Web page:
Q: I have severe arthritis in my shoulder. A total shoulder replacement is one of the options on the table for me. What is involved in a total shoulder replacement surgery?
A: An anatomic total shoulder replacement can effectively eliminate or reduce pain in the shoulder due to arthritis, as well as improve function. If the rotator cuff is deficient, or for other challenging problems, a reverse total shoulder replacement is used.
Before surgery, an anesthetic block is given to make the shoulder numb so that there is little pain during or after surgery and therefore a reduced need for powerful anesthetic drugs.
During the surgery, your surgeon will remove the damaged ends of bone and cartilage in your shoulder and replace them with the artificial parts that are appropriate to the anatomical problem. A typical anatomic procedure includes replacing the joint surfaces with a smooth plastic shell (your shoulder socket) and a metal ball with or without a stem. In some cases, the ball and socket are reversed to compensate for deficits in the shoulder. The surgery usually takes an hour to an hour and a half.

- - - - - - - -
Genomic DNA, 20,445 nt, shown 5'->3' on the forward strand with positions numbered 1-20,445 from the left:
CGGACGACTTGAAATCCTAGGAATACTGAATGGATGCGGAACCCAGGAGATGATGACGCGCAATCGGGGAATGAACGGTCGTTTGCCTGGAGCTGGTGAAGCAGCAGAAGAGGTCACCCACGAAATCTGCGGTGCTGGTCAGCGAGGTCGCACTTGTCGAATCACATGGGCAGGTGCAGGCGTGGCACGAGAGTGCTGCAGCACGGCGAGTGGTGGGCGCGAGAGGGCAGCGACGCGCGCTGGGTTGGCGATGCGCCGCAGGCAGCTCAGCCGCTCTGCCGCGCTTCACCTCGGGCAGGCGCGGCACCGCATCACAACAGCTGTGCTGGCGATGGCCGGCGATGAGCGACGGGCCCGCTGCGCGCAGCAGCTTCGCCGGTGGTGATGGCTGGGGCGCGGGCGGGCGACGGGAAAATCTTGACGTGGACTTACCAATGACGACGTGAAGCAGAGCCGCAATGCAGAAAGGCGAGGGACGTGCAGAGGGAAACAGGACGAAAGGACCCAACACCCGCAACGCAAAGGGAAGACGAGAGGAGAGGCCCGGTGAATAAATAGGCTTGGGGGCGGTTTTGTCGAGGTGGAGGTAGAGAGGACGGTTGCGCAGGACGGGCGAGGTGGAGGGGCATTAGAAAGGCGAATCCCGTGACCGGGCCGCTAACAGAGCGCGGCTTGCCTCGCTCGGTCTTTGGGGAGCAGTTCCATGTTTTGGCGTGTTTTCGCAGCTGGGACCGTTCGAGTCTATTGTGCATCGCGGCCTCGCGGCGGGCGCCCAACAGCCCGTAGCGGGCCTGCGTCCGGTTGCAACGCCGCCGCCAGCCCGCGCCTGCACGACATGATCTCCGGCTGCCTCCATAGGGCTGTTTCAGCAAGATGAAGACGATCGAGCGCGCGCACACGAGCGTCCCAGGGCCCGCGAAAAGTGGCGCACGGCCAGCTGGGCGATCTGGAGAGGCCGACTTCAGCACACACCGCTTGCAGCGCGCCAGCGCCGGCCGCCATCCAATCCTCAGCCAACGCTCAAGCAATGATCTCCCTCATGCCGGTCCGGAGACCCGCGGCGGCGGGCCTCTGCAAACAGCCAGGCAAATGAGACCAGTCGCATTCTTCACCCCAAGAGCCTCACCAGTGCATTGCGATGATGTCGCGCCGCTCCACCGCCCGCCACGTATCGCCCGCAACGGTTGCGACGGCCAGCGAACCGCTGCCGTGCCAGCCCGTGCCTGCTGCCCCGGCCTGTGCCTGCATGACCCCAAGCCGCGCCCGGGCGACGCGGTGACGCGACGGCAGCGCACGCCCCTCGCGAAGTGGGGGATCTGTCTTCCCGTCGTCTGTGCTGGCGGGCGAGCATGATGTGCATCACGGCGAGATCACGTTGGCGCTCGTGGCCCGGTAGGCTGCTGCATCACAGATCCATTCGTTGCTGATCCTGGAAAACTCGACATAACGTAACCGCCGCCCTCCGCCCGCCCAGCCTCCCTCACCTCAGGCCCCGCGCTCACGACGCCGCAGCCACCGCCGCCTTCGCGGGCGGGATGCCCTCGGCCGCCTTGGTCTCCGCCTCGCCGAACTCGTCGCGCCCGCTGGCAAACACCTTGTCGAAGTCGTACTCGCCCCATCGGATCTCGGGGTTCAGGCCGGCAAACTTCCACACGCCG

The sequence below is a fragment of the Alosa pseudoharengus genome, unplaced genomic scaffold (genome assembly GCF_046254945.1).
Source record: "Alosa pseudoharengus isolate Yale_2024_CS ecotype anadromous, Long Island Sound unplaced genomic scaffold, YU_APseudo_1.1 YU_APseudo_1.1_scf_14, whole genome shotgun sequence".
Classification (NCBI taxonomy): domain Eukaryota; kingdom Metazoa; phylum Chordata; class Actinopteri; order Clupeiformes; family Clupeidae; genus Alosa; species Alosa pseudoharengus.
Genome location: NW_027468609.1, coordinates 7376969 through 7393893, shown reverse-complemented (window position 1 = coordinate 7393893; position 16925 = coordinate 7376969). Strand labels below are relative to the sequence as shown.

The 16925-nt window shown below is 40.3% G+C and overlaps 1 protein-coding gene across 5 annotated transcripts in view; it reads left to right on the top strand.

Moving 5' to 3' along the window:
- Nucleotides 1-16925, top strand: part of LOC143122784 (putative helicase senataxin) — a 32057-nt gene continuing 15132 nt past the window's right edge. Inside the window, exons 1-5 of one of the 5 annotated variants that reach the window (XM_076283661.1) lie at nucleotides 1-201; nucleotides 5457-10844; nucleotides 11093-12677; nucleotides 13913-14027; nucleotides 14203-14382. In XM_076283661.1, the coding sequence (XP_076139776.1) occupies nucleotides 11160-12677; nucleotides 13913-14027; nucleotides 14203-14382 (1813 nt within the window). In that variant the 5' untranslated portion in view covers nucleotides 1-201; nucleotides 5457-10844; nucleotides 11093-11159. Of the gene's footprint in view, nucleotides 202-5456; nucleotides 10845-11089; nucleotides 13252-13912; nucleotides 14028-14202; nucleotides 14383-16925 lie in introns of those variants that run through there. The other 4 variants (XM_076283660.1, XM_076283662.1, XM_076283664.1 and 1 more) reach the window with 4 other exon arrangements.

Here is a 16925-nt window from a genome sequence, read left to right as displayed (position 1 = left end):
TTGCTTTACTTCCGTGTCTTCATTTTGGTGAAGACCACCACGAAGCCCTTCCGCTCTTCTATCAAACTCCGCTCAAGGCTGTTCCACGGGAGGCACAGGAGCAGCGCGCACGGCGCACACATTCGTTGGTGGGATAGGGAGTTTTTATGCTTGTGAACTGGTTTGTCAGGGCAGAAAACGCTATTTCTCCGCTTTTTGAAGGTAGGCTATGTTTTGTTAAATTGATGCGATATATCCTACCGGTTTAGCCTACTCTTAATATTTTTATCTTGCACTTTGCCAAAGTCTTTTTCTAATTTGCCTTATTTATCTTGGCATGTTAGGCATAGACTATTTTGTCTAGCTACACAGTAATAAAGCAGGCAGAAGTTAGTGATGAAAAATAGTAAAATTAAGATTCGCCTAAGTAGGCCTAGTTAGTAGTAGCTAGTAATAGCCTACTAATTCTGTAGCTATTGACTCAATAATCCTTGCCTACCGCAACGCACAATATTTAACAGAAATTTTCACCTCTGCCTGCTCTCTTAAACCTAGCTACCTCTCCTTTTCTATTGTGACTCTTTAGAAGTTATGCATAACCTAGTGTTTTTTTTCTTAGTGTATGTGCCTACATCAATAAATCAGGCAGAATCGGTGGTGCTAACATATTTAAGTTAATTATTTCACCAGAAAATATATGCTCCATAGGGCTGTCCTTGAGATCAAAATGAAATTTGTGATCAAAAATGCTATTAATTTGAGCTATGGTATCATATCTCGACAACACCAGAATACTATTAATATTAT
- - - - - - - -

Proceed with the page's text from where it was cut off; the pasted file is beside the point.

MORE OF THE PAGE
Following the surgery, patients with minimal medical problems can often go home the same day. Others spend one night in the hospital and begin mobilization the same day. Physical therapy for shoulders is mostly performed within an outpatient setting. It is rare to require any inpatient rehab.
In the early phases, much of the therapy is self-directed, then therapy progresses in intensity as healing occurs. A sling is worn for six weeks after surgery to protect the rotator cuff tendons that require healing; however, many patients experience significant pain relief from the arthritis in the first week or two.
It will take several weeks for your body to adjust to the new joint, but you'll see gradual improvements such as reduced pain and increased range of motion. By the third or fourth month after surgery, you should see about 80% of your shoulder function return. You'll continue to see improvements in strength and range of motion for almost a year.
Your new shoulder should last a good 10 to 20 years. Its longevity depends on your age, hand dominance, physical demands and compliance with physical therapy and limitations.
— Brett Sanders, M.D., Center for Sports Medicine and Orthopaedics; member, Chattanooga-Hamilton County Medical Society.